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In light of the AAU’s Campus Climate Survey on Sexual Misconduct and Sexual Assault and its findings, questions on sexual assault will now be on all institutional surveys given by Penn.

Credit: Casrson Kahoe

Institutional surveys that Penn gives out regularly, including senior surveys, will now include questions about sexual assault.

The University said in November it would add more questions about sexual violence to existing Penn surveys, shortly after the American Association of Universities’ Campus Climate Survey on Sexual Assault and Sexual Misconduct was released.

When the results were released on Sept. 21, Penn President Amy Gutmann called them “deeply troubling.” Students reported a relative lack of knowledge about campus resources — only 12.6 percent of the students who took the survey knew where to go to make a report of sexual violence and only 10.7 percent even knew Penn’s definition of a sexual assault.

They were also less likely than average, among peer institutions, to think a victim of sexual violence would be supported by other students in reporting what had happened, that campus officials would take the report seriously or that the safety of the victim would be protected. In response, the administration announced a number of initiatives in November to improve students’ confidence in the University and their knowledge about resources.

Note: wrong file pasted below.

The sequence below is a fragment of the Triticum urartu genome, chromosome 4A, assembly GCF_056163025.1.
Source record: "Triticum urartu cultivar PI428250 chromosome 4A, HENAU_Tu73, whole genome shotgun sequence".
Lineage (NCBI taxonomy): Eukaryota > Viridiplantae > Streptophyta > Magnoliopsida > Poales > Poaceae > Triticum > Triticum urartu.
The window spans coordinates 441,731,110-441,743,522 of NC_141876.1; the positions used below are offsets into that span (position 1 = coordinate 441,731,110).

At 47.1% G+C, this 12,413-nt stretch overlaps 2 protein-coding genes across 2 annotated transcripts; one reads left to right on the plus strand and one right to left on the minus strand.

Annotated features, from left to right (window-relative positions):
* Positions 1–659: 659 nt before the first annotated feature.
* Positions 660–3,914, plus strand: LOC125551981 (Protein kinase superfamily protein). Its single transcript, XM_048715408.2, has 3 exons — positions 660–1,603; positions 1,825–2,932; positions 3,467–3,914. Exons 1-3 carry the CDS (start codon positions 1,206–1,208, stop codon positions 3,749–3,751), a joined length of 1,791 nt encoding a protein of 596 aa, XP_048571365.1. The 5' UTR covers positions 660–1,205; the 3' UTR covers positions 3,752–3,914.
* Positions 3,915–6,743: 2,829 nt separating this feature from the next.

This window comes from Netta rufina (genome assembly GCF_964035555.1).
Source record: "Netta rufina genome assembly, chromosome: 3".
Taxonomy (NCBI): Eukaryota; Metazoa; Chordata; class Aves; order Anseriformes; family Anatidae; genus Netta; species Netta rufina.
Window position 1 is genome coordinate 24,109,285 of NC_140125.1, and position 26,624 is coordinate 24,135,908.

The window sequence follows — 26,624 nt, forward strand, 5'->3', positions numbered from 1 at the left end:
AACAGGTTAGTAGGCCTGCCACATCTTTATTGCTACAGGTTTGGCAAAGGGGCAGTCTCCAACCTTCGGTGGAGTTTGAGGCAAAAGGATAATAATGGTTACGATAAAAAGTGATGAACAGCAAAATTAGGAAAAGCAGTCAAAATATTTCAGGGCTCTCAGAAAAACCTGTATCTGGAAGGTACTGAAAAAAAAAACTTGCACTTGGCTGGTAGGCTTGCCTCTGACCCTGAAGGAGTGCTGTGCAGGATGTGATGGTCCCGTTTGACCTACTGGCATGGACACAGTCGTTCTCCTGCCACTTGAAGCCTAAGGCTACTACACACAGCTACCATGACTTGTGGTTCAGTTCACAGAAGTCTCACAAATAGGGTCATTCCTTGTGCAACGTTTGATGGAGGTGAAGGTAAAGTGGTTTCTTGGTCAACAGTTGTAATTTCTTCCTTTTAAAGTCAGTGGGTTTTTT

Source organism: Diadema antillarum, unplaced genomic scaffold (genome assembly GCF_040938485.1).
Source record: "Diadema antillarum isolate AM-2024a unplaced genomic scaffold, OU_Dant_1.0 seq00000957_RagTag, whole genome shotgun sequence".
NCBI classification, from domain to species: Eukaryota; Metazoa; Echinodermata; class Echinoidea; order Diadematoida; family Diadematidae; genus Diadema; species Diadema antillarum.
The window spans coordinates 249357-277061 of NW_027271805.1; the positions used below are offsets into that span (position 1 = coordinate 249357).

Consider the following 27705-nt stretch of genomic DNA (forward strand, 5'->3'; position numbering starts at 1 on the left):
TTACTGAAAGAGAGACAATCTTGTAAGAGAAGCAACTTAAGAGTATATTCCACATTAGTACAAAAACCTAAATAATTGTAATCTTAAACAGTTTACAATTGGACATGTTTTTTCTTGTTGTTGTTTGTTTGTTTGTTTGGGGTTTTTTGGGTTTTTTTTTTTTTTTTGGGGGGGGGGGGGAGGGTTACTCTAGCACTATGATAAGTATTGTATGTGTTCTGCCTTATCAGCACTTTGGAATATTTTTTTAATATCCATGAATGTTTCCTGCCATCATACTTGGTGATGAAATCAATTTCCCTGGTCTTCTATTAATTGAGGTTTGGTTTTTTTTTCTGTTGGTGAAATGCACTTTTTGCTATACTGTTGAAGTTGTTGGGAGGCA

First, it said it would require freshman orientation modules for all undergraduates. These modules, which are now called Thrive at Penn, were made available to all undergraduates to optionally complete over winter break. Before the first day of spring semester classes, 23 percent of sophomores, juniors and seniors had completed the module.

Executive Director for Education and Academic Planning Rob Nelson said the modules will be required before the fall of next year for all students.

Penn’s administration also said they would revise regular surveys to include questions about sexual assault. They are doing this now, starting with the senior survey, which launches this week. Nelson said the questions will be especially geared toward gauging knowledge about resources for victims and measuring perceptions of sexual assault on campus.

Similar questions will also be included on a survey of graduate and professional students in April, and next year in a University-wide enrolled student survey.

Nelson said the administration wants to see “whether we’ve seen any improvement in those numbers,” in light of their efforts in the past year, especially with regard to the Thrive at Penn module.

Finally, the administration also announced in November that there would be a push for launching and expanding programs that educate students about sexual violence and work to prevent it.

Penn Anti-Violence Educators launched in the fall of 2015, as well as It’s On Us Penn, which is responsible for posters around campus that seek to educate students about being “active bystanders” and to step in if they witness a situation that could turn into a sexual assault.

Other campus groups include Abuse and Sexual Assault Prevention, which plans and sponsors Take Back the Night, a campus-wide protest of sexual violence, and Men Against Rape and Sexual Assault, a men’s group that uses peer education to fight sexual violence.

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